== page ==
The Corporation for National and Community Service, a federal agency that promotes volunteerism, tracked more than 70,000 jobless people between 2002 and 2012 and found that those who volunteered had a 27 percent better chance of finding a job than those who didn’t.
Why Volunteering Can Help You Get Hired
One reason, according to the authors of the study “Volunteering as a Pathway to Employment”: acquiring skills or knowledge as a volunteer and then putting them to use may “demonstrate higher levels of capacity, potentially making the volunteer more attractive to and productive for employers.”
The report’s link between volunteering and getting a job was supported by a new study from the Center for Economic and Policy Research, a progressive think tank. The study — “Does It Pay to Volunteer?” — found that unemployed people who volunteered between 20 and 99 hours during the year were roughly 7 percent more likely to have found employment one year later compared to those who didn’t volunteer.
A Boost for the Long-Term Unemployed
While these results are important for all job seekers, they’re especially welcome news for the nation’s 4.4 million long-term unemployed (those out of work for at least six months); the average duration of unemployment for job seekers 55 and older is just over 13 months, according to AARP. That’s because the longer you’re unemployed, the weaker your social networks tend to be and the harder it then becomes to get a referral.
As a career coach, I’ve seen many examples of volunteering’s benefits for the unemployed, but even I was surprised by this research. I knew it was valuable for job seekers, but 27 percent more valuable? That’s impressive.
The Job-Search Technique With Maximum Impact
I can’t think of a single job-search strategy that’s been proven to have that much impact.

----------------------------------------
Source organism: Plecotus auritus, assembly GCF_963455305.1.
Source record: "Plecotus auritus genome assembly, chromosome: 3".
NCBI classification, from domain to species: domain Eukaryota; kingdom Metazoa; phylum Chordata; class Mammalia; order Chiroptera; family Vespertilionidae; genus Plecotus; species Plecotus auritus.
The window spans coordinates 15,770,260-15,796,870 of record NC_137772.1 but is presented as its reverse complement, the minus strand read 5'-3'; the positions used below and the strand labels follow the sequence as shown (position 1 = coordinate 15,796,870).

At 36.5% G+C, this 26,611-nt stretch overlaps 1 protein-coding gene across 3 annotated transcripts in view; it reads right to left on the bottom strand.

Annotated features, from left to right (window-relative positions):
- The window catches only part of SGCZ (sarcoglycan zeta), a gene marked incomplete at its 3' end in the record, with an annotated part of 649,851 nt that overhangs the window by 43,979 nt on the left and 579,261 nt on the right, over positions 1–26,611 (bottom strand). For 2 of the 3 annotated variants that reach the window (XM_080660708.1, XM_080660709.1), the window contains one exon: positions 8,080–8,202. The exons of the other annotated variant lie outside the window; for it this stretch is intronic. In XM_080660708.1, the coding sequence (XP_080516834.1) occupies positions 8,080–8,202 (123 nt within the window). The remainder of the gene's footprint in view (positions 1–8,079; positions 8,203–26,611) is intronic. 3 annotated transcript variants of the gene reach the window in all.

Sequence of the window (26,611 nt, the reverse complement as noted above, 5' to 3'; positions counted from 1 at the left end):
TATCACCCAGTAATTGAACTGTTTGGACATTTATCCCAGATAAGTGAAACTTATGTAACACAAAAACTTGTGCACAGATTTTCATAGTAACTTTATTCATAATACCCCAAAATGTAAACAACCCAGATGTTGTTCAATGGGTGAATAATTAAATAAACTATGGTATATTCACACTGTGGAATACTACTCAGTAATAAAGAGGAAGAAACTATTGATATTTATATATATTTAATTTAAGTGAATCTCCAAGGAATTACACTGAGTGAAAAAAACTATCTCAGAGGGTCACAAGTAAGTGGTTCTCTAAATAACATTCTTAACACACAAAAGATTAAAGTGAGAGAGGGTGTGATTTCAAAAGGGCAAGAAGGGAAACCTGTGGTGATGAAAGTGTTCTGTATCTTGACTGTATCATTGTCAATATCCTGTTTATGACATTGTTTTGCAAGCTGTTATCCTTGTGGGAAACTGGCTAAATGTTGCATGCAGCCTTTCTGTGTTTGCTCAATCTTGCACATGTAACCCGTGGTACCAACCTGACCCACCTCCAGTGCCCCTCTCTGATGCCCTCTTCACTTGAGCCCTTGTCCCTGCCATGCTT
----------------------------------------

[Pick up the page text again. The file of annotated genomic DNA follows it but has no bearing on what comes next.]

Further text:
There are numerous reasons why volunteering can be so beneficial to your job hunt, in addition to the one noted in the Corporation for National and Community Service’s report.
Employers like to hire people who can demonstrate that they’re motivated and hard working, even if they haven’t been getting paid for their efforts lately. Volunteering can also provide you with an insider’s advantage if the nonprofit has an opening for a paid position.
2 Big Benefits of Volunteering
But of all the many employment-related benefits of volunteering, I think two stand out most:
Volunteering helps lift job seekers’ spirits by making them feel needed and productive. That’s an important psychological benefit for people dealing with a prolonged job search. As I’ve written before, keeping a positive mindset is arguably the single most critical element of success for finding work.
I’ll never forget the time I spoke at a job-search support group and heard someone say: “I’ve been unemployed for a year and I’m feeling very discouraged. The one thing that has kept me sane is my volunteer job with EMS. I volunteer once a week and when I’m out in that ambulance, I’m just like everyone else. My services are needed and I’m able to make a difference. Seeing someone lying on a stretcher reminds me that my life isn’t so bad after all. I always feel better about myself after I volunteer.”
Volunteering lets you expand your network of contacts easily and effectively. Finding a job these days is all about networking. And when you volunteer, you gain access to people you might not otherwise meet, creating opportunities to develop positive relationships outside a traditional work environment. Those contacts could be people who might ultimately hire you or who could refer you to others with job openings.
But as valuable as volunteering is, it’s important to remember that some types of unpaid work at nonprofits are better than others for securing your next paid job.
Volunteer Work That Can Help You Most
So before you sign up to volunteer, I’d like to offer three pointers:
1. Find the right fit. Many of us agree to help out because a friend asks and we feel obligated. But don’t volunteer by default.
Seek out meaningful volunteer jobs that will provide you with new contacts, skills or expertise closely aligned with your professional goals.
2. Treat your volunteer job like a paid job. Even if you provide assistance for only a few hours each week, it’s important to demonstrate professionalism and a serious commitment.
Look for opportunities to take on assignments with greater responsibilities, like leadership roles or board positions.
3. Put the expertise and skills you have to use. When you’re in your 50s or 60s, you have plenty of knowledge and talents to share, so take advantage of your age.
Nonprofits are grateful when you can help them do things they either don’t know how to do or don’t have time to do, like project management, fundraising and strategic planning.
Taking on this type of work as a volunteer is a win-win strategy for all involved. The organization gets the benefit of your unique abilities and you’ll rack up new accomplishments to talk about during your next job interview, which just might lead to an offer.
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